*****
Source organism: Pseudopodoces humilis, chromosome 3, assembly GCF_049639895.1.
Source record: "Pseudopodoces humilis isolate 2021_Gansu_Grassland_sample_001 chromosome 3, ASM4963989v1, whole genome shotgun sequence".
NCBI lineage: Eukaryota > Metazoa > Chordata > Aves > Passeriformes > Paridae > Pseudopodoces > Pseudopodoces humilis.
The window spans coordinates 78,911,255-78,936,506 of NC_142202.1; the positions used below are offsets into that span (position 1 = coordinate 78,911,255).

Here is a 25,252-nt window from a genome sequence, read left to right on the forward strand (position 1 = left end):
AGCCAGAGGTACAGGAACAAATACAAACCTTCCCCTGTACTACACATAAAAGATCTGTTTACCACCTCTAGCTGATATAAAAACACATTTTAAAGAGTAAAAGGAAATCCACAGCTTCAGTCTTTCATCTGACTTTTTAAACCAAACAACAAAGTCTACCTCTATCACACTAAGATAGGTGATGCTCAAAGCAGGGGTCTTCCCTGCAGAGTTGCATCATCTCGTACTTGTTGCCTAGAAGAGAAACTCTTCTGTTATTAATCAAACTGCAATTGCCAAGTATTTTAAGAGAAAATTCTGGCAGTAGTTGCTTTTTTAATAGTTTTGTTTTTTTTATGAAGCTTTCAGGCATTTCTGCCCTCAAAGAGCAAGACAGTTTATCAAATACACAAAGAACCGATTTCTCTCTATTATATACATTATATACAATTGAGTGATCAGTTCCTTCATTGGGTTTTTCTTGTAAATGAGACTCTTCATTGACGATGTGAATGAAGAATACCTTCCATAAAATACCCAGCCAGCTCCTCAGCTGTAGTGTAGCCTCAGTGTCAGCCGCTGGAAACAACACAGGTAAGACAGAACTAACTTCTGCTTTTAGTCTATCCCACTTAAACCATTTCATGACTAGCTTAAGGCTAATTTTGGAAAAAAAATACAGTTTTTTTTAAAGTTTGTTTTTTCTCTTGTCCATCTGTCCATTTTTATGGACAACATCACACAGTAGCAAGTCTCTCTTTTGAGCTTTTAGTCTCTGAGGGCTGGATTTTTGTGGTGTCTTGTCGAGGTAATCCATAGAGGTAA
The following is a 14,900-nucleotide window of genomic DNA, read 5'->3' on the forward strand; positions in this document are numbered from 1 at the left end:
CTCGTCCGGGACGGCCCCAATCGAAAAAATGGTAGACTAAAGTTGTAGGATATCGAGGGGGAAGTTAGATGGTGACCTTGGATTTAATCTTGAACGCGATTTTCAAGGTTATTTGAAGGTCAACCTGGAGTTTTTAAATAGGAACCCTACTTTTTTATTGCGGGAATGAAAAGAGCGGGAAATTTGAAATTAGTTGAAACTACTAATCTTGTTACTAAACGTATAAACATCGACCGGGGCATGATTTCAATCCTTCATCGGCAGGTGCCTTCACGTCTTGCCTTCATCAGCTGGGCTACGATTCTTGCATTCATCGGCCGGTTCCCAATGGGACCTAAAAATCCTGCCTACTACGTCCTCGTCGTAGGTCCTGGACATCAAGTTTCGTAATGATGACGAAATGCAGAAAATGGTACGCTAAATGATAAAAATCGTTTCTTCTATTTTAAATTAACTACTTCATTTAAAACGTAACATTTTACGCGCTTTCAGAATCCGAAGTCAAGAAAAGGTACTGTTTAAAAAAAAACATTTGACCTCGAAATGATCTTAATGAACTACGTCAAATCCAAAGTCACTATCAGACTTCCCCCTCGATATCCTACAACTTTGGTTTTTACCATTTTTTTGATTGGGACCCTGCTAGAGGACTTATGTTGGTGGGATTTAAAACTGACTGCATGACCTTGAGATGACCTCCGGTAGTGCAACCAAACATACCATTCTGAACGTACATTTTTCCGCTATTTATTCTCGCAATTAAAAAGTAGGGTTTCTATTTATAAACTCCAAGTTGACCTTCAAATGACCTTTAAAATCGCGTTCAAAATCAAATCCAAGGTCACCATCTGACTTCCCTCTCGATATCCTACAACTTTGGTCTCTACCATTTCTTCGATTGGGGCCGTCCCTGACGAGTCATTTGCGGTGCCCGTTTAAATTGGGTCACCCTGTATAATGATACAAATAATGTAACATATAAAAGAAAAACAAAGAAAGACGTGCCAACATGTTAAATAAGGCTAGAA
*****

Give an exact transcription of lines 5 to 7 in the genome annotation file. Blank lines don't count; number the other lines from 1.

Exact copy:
Here is a 25,252-nt window from a genome sequence, read left to right on the forward strand (position 1 = left end):
AGCCAGAGGTACAGGAACAAATACAAACCTTCCCCTGTACTACACATAAAAGATCTGTTTACCACCTCTAGCTGATATAAAAACACATTTTAAAGAGTAAAAGGAAATCCACAGCTTCAGTCTTTCATCTGACTTTTTAAACCAAACAACAAAGTCTACCTCTATCACACTAAGATAGGTGATGCTCAAAGCAGGGGTCTTCCCTGCAGAGTTGCATCATCTCGTACTTGTTGCCTAGAAGAGAAACTCTTCTGTTATTAATCAAACTGCAATTGCCAAGTATTTTAAGAGAAAATTCTGGCAGTAGTTGCTTTTTTAATAGTTTTGTTTTTTTTATGAAGCTTTCAGGCATTTCTGCCCTCAAAGAGCAAGACAGTTTATCAAATACACAAAGAACCGATTTCTCTCTATTATATACATTATATACAATTGAGTGATCAGTTCCTTCATTGGGTTTTTCTTGTAAATGAGACTCTTCATTGACGATGTGAATGAAGAATACCTTCCATAAAATACCCAGCCAGCTCCTCAGCTGTAGTGTAGCCTCAGTGTCAGCCGCTGGAAACAACACAGGTAAGACAGAACTAACTTCTGCTTTTAGTCTATCCCACTTAAACCATTTCATGACTAGCTTAAGGCTAATTTTGGAAAAAAAATACAGTTTTTTTTAAAGTTTGTTTTTTCTCTTGTCCATCTGTCCATTTTTATGGACAACATCACACAGTAGCAAGTCTCTCTTTTGAGCTTTTAGTCTCTGAGGGCTGGATTTTTGTGGTGTCTTGTCGAGGTAATCCATAGAGGTAA
The following is a 14,900-nucleotide window of genomic DNA, read 5'->3' on the forward strand; positions in this document are numbered from 1 at the left end: